The Republican primary race for the open senate seat in 2010 is drawing national attention as well as a dividing line between the factions of the party.
The primary pits moderate Gov. Charlie Crist against the more conservative former state House speaker Marco Rubio. A big issue will be that Crist broke from the party line on a key issue in the last few months, when he endorsed the stimulus bill and even appeared with President Obama to promote it.
Crist has a big lead in all the polls — both for the primary and in the general election in this big perennial swing state — and was actively recruited and then endorsed right out of the gate by the National Republican Senatorial Committee. As NRSC chairman Sen. John Cornyn (R-TX) has explained, Crist is a candidate who can not only win, but also save the party a lot of money that could now be spent elsewhere.
But while most of the GOP’s elected base has come out for Rubio, some conservatives aren’t following along. Sen. Jim DeMint (R-SC), who has actively advocated for an ideologically purer GOP, has endorsed Rubio. And Rubio has boasted of straw poll victories among Republican activists in Florida, showing there does exist a base of opposition to Crist and support for a stronger conservative.
Mike Huckabee has also come out for Rubio, returning the favor from when Rubio himself endorsed Huckabee during the 2008 primaries: “Let’s show America that Republicans haven’t made up their minds yet about the Florida Senate race,” Huckabee said in a new Web video. “And when they do, they’re gonna choose the principled, conservative Republican candidate — and Marco Rubio will be on his way to the U.S. Senate.”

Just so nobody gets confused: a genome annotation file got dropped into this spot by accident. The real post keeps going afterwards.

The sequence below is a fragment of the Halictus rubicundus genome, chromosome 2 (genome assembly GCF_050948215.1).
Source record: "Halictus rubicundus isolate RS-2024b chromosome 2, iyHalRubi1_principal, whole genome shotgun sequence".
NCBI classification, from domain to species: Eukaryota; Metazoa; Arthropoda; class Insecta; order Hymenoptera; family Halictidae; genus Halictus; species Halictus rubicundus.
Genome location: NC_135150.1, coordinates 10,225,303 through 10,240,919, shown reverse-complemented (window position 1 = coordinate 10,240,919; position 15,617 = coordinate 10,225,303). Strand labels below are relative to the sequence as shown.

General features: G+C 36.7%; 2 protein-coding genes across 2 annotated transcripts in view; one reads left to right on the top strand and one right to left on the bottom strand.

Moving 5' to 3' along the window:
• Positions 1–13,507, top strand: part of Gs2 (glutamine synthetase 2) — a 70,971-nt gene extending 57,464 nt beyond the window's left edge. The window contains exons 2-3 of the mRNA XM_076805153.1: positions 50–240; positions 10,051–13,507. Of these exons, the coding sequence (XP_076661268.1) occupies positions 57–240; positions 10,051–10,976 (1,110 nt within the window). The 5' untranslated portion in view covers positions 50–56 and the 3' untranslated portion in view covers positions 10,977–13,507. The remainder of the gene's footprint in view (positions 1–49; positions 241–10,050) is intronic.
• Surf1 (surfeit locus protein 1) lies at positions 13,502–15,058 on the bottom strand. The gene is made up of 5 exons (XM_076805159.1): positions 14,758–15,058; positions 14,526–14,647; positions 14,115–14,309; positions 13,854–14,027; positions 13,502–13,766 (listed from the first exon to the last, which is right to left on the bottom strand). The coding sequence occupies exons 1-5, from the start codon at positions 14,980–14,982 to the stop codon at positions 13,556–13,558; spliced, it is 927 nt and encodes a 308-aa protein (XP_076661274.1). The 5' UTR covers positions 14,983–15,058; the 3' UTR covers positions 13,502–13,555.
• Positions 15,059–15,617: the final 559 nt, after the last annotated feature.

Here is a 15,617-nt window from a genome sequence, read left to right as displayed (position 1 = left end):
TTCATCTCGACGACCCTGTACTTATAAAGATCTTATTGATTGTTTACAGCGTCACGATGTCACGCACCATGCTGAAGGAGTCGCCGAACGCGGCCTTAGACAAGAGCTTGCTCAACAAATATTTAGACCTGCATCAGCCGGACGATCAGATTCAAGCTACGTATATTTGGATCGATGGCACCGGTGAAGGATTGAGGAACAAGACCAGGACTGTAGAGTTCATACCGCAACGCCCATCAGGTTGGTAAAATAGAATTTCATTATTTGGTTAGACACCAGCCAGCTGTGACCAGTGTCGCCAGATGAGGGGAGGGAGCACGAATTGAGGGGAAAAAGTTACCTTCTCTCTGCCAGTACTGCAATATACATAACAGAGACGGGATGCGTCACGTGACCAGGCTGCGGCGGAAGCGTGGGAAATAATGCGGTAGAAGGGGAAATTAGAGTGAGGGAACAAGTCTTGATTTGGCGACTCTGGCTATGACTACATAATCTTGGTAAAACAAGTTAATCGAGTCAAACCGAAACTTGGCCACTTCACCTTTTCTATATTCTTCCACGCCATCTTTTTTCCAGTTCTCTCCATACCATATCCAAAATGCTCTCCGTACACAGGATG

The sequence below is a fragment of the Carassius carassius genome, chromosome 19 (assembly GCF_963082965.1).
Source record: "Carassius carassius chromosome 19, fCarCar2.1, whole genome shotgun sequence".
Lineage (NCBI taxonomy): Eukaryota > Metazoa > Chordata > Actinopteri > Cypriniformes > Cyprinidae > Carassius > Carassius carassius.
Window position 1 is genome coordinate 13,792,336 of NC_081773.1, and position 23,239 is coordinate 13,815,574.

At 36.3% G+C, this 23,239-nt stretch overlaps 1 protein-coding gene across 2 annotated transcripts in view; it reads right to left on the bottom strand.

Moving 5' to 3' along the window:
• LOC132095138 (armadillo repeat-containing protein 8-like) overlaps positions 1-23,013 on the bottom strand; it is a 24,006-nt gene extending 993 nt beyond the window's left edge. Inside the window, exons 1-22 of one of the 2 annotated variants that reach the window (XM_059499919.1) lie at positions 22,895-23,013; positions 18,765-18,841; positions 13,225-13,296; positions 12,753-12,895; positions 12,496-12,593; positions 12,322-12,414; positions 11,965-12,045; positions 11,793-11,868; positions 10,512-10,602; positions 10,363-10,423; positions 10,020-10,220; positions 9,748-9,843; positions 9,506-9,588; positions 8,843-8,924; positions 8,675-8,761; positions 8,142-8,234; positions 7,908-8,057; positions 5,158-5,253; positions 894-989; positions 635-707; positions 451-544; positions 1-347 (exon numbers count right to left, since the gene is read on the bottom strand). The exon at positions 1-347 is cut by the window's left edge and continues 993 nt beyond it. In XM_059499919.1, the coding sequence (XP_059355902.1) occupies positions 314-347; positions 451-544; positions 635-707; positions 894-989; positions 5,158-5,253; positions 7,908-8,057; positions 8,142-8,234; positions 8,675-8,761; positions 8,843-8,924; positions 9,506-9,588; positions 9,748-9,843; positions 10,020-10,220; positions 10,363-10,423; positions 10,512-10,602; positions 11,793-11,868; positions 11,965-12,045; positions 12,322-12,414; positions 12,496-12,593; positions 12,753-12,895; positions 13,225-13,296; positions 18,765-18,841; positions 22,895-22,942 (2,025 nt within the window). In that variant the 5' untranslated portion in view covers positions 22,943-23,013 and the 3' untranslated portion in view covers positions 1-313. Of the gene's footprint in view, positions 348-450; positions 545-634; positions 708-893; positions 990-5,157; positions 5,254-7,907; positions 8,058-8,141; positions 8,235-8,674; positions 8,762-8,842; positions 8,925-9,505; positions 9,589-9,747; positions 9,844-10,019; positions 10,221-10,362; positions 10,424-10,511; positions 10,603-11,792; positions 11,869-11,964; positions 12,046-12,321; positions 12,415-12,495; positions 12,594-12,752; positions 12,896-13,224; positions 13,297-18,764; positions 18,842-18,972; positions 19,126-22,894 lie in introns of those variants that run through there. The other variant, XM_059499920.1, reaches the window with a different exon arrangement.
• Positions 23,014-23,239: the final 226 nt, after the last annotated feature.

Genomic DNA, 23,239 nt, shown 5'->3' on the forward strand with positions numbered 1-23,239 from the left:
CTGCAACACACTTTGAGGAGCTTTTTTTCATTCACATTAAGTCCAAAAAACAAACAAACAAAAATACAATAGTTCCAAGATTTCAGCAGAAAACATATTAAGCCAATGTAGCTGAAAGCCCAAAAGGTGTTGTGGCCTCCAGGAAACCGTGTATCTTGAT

This could be fun. Mr. Rubio has already raised some eyebrows with his recent twitterpation about the demonstrators in Tehran, which proves he knows how to hit the hot-button issues with his thumbs. Running against Gov. Charlie Crist will be interesting, too; I can only imagine the whispering campaign that will be fomented by Mr. Rubio’s allies — if it isn’t already — about the governor’s private life.
If Mr. Rubio actually becomes the nominee, I’d like to see how he campaigns to win over the independent and moderate voters that make up a large part of the Florida electorate, which has been borderline blue for years and went for President Obama last fall. And even if he does appeal to the more conservative wing of the Florida Republicans, his Hispanic ancestry might be a little hard to swallow in parts of the state where they’re still not crazy about voting for someone who isn’t lily-white, Protestant, and whose name ends with vowel. Old times there are not forgotten.
This isn’t to say that Mr. Rubio doesn’t stand a chance in the general election. So far the Democrats have yet to generate any excitement for their candidates other than a recent flurry around Rep. Kendrick Meek, who is — so far — the default front runner. But if Mr. Rubio wins, it would give the hard-righties the determination to keep going down the path that got President Mike Huckabee elected last year by a landslide….